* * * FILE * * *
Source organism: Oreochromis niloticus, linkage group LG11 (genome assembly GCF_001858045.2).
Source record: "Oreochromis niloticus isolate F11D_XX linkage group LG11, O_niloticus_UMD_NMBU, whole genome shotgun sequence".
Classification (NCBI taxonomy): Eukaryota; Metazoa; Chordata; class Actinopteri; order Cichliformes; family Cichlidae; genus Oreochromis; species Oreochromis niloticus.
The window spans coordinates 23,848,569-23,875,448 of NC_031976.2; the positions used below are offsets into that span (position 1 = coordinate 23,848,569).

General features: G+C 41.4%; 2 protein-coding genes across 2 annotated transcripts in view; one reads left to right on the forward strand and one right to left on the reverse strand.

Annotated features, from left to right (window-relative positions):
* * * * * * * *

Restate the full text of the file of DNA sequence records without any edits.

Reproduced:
Source organism: Oreochromis niloticus, linkage group LG11 (genome assembly GCF_001858045.2).
Source record: "Oreochromis niloticus isolate F11D_XX linkage group LG11, O_niloticus_UMD_NMBU, whole genome shotgun sequence".
Classification (NCBI taxonomy): Eukaryota; Metazoa; Chordata; class Actinopteri; order Cichliformes; family Cichlidae; genus Oreochromis; species Oreochromis niloticus.
The window spans coordinates 23,848,569-23,875,448 of NC_031976.2; the positions used below are offsets into that span (position 1 = coordinate 23,848,569).

General features: G+C 41.4%; 2 protein-coding genes across 2 annotated transcripts in view; one reads left to right on the forward strand and one right to left on the reverse strand.

Annotated features, from left to right (window-relative positions):